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Why France Is So Angry at the U.S. Right Now

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Last Wednesday, President Joe Biden and his U.K. and Australian counterparts announced the formation of a new defense alliance among the three countries. In this alliance, known as AUKUS, Australia will receive access to American nuclear submarine-propulsion technology that had only previously been shared with the British.

In discussing the AUKUS deal, Biden and other officials have studiously avoided uttering the word “China,” but the point of the alliance is unmistakably to counter China’s growing naval power in the Pacific region, bolstered by its own growing fleet of nuclear submarines. “I do want to just underscore very clearly this partnership is not aimed or about any one country,” one senior official told the Washington Post. “It’s about advancing our strategic interests, upholding the international rules-based order and promoting peace and stability in the Indo-Pacific.” And who could possibly guess which country might be threatening U.S. strategic interests, the international order, or peace and stability in the Indo-Pacific?

The reaction from Beijing was predictably hostile: Chinese officials called the agreement irresponsible and accused the three countries of stoking an arms race. (This would be a fairer criticism were China not also escalating that arms race with its own naval buildup.) In a comment to Reuters, Chinese embassy spokesman Liu Pengyu said that countries “should not build exclusionary blocs targeting or harming the interests of third parties. In particular, they should shake off their Cold-War mentality and ideological prejudice.”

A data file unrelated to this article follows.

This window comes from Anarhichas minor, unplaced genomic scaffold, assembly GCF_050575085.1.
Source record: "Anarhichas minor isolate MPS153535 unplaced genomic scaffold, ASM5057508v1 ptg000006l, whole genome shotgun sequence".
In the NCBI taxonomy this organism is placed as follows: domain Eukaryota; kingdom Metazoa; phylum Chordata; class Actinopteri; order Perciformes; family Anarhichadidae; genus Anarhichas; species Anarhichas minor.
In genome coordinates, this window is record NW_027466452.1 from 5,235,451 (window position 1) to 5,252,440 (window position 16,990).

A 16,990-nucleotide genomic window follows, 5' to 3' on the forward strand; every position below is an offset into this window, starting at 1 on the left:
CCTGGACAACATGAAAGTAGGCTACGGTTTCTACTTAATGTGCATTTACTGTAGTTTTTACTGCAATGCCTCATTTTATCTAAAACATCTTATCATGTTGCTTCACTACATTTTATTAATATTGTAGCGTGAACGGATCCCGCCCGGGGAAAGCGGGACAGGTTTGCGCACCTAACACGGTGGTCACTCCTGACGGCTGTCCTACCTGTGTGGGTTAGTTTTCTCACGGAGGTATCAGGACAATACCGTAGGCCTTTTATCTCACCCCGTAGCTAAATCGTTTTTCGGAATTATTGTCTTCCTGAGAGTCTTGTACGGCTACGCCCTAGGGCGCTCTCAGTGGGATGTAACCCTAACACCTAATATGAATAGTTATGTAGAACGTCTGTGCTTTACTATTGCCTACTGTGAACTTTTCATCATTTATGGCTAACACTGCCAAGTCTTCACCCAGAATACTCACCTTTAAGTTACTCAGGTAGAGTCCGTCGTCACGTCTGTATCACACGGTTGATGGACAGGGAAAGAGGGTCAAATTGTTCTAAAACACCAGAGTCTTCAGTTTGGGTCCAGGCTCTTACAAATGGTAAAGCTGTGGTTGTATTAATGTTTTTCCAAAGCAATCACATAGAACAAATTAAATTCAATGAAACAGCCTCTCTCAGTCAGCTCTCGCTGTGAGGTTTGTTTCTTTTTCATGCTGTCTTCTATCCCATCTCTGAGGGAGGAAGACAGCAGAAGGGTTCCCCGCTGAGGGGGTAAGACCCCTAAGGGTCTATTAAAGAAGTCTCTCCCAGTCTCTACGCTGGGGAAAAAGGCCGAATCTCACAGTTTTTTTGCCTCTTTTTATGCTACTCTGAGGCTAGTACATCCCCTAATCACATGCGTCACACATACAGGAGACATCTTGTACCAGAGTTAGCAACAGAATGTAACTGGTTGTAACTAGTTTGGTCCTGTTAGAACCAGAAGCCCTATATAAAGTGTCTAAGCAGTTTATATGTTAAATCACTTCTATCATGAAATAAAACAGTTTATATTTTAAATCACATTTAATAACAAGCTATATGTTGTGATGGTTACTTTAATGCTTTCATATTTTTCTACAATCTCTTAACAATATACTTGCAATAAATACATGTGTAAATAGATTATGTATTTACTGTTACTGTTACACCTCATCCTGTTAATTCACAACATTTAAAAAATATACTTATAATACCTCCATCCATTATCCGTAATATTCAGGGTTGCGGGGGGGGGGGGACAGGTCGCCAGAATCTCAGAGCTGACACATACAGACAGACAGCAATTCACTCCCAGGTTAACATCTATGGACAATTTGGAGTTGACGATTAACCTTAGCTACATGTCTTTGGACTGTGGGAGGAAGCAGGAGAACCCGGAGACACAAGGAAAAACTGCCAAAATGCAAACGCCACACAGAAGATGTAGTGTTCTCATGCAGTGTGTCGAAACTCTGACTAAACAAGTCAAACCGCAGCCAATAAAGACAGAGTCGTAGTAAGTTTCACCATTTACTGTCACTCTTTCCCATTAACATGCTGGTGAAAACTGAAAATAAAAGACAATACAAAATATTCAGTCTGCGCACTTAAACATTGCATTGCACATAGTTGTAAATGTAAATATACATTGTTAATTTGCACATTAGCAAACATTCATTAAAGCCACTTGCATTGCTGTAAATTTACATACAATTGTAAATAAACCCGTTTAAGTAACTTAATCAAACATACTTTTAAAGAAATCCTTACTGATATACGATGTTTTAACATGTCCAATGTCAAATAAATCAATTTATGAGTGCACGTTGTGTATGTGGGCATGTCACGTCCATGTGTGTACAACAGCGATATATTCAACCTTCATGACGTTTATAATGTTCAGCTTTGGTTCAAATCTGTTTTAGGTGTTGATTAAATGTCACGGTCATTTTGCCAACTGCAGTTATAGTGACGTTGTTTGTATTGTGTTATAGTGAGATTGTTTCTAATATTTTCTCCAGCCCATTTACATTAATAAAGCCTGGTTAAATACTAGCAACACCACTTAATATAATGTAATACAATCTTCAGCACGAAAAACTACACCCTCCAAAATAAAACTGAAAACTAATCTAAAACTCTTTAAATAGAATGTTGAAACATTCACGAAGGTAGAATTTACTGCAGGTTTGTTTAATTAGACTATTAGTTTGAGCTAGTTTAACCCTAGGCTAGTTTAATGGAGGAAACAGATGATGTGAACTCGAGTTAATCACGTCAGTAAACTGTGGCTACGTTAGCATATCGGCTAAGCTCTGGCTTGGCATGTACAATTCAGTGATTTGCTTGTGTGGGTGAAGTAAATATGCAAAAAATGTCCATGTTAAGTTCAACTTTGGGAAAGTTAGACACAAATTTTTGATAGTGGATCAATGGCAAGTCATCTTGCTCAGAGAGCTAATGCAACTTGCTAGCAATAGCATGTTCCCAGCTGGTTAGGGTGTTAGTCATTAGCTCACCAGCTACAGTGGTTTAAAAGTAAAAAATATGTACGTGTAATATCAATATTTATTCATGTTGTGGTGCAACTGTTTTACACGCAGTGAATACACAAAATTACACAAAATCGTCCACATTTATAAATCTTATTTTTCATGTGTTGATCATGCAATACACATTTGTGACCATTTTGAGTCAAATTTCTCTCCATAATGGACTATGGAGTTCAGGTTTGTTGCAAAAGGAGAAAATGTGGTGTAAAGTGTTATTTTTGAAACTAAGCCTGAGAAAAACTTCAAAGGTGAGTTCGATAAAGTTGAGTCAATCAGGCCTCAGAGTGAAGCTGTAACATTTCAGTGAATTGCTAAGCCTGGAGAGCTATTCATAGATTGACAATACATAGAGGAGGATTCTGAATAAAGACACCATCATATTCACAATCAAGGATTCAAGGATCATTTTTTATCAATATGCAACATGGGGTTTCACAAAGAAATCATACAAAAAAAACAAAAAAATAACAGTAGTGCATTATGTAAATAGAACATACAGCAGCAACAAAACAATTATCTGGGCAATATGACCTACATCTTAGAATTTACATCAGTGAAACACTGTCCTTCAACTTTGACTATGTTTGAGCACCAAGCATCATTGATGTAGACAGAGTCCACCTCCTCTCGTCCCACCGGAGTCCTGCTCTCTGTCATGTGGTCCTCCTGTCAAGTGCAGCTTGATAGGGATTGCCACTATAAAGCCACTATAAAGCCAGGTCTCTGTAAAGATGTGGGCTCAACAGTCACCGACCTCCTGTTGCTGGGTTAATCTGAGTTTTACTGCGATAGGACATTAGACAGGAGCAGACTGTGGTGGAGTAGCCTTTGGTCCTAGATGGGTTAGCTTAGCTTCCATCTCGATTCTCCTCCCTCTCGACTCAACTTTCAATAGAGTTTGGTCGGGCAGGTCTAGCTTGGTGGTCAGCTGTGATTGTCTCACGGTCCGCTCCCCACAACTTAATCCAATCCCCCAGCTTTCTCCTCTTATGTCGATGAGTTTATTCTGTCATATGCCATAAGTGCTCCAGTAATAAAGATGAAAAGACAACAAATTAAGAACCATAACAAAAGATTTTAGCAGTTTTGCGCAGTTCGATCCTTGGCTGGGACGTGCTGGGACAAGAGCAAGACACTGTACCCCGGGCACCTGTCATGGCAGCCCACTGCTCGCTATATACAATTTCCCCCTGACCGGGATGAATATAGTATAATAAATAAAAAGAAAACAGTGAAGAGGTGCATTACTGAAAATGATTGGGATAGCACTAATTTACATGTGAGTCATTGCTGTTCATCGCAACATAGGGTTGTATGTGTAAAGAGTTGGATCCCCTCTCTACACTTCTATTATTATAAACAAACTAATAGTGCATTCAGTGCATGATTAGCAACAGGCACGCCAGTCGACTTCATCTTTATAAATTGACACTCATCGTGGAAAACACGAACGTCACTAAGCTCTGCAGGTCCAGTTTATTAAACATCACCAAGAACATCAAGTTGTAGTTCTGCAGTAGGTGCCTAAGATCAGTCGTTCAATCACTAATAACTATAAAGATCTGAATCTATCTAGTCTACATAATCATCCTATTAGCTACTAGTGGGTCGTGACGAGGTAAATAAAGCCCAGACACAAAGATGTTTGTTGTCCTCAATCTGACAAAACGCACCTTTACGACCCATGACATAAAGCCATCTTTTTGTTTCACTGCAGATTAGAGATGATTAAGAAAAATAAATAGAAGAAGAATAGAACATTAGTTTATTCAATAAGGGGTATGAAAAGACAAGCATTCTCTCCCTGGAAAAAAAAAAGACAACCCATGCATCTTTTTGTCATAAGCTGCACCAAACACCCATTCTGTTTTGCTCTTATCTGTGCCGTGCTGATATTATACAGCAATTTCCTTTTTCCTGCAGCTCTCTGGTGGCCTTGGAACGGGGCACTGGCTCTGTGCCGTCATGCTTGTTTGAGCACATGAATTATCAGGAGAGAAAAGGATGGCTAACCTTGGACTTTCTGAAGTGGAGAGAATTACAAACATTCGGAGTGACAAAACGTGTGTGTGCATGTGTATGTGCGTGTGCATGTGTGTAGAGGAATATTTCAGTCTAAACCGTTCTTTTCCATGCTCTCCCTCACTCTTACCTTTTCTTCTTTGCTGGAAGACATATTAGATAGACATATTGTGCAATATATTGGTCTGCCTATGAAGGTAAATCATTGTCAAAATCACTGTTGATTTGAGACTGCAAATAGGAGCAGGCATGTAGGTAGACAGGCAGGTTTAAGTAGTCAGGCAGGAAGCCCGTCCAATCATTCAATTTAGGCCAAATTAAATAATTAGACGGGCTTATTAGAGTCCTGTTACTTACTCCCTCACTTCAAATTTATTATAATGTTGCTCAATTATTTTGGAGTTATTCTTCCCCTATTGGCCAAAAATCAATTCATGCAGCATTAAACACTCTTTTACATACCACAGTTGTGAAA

But China was not the only outraged party. The deal also results in Australia canceling a $66 billion contract with France to purchase 12 diesel-powered submarines in favor of its new agreement with the U.S. And France reacted furiously, with its Washington ambassador tweeting that the U.S. and U.K. had “stabbed her in the back in Australia.” The French framed the move as a highly undiplomatic bolt from the blue. Pulling no punches, Foreign Minister Jean-Yves Le Drian said it was the sort of thing Donald Trump would have done. On........

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